And then there are those without issues who also are at the mercy of nephews & other relatives dangling their assets in exchange for care & comfort. Losing the spouse adds to the dependency.

    I’m amazed & salute your parents for being so independent well into their 80’s and that too abroad even though you were pretty close-by I assume. It’s pretty daunting to think of it even from where I’m. In stark contrast here in the U.S. my cousin has re-established the extinct joint family system — her household consists of her, her husband, 2 married sons (in their 30’s) & their family plus my cousin’s mom. They believe in being highly inter-dependent & taking care of each other.

    Keep yourself fiscally ,physically & mentally sound is the mantra to chant as we age into senior citizenship.

    • This is a complex and touchy subject as we all know. We tend to sweep things under the carpet and imagine all is fine when they are not. A modern day solution could be family owned town houses or flats adjacent each other where you have both independence and interdependence. The important thing is to live in dignity and lead a fulfilling life. Atul Gawande’s book On Being Mortal is one I recommend that has many pointers on ageing gracefully.

  3. Hi Cheenu,
    As always you have covered this touchy topic eloquently from what you saw and heard in your last trip to India about parents life in their old age. One of my close relatives who are close to 90s, are living with their son and Daughter in law . Both were very healthy and very active well into their early 80s. Ever since the father had a moderate paralysis 5 years ago, the son has arranged for a lady to take care of his parents. The parents felt bad that their son was incurring lot of expenses towards their medical treatment including physiotherapy and the cost of home care nurse and decided to transfer their bank accounts with moderate savings and the monthly pension of rs 35000 to their son This year mother rolled down from their low bed a few times in her sleep and lost her confidence. In the meantime, the DIL was getting impatient and after debating to put them in a old age home, they arranged for a night time nurse fearing criticism from the relatives. The parents appreciate this gesture but still not happy because they can visibly see that the son and DIL are getting tired of them, don’t talk to them much after they return from work, leaving the nurses to take care of their needs. Both of them may think that they are right in how they feel about the situation, but sometimes I think, if the parents are not healthy and financially dependent on their children they should not live long but you can’t turn somebody’s life off like a light switch! With the increase in longitivtiy the society is bound to see many such cases.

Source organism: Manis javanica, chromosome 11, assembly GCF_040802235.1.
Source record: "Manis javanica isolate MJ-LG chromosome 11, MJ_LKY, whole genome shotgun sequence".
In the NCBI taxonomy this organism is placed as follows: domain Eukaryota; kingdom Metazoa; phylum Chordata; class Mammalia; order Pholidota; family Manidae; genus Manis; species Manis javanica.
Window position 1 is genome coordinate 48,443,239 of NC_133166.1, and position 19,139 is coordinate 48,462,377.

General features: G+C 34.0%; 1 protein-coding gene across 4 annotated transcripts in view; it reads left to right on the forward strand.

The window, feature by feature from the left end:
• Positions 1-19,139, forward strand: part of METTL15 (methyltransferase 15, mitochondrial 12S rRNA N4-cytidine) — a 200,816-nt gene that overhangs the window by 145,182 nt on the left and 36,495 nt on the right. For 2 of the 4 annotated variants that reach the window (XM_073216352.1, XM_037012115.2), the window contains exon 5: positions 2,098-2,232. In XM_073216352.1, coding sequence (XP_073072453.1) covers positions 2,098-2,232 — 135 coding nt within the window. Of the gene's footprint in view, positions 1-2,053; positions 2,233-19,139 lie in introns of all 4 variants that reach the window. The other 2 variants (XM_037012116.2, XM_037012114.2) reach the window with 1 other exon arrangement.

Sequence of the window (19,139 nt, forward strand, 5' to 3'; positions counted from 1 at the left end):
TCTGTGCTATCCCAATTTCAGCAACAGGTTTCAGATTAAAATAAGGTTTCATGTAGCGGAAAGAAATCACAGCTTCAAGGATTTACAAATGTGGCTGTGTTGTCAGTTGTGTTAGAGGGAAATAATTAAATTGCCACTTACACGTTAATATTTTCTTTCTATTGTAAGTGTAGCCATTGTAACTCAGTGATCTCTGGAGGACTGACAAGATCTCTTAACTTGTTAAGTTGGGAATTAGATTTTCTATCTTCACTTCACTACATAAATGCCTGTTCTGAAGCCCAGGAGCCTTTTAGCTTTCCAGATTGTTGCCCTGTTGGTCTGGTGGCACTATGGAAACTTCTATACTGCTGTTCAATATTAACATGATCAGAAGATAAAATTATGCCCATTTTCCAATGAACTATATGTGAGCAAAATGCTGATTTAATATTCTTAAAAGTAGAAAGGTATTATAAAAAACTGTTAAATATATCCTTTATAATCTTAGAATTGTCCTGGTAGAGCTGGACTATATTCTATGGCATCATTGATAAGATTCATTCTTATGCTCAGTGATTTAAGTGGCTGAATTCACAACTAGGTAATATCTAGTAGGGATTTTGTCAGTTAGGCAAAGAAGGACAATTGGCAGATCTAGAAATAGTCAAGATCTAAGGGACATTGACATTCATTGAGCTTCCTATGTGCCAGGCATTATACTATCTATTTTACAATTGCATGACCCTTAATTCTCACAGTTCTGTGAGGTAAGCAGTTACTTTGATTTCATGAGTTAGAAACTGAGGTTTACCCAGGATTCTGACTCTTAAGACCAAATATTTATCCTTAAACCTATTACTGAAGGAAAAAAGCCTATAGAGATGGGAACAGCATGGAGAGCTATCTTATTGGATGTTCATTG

• Yes, aging gracefully and being self-aware is key. The best thing is not to have expectations of any kind and be independent. Those of us who only have daughters have no other choice than to last it out as best we can. What I know we MUST do is not leave liabilities and problems for our children to address because of our failings. But then, what is to happen will happen.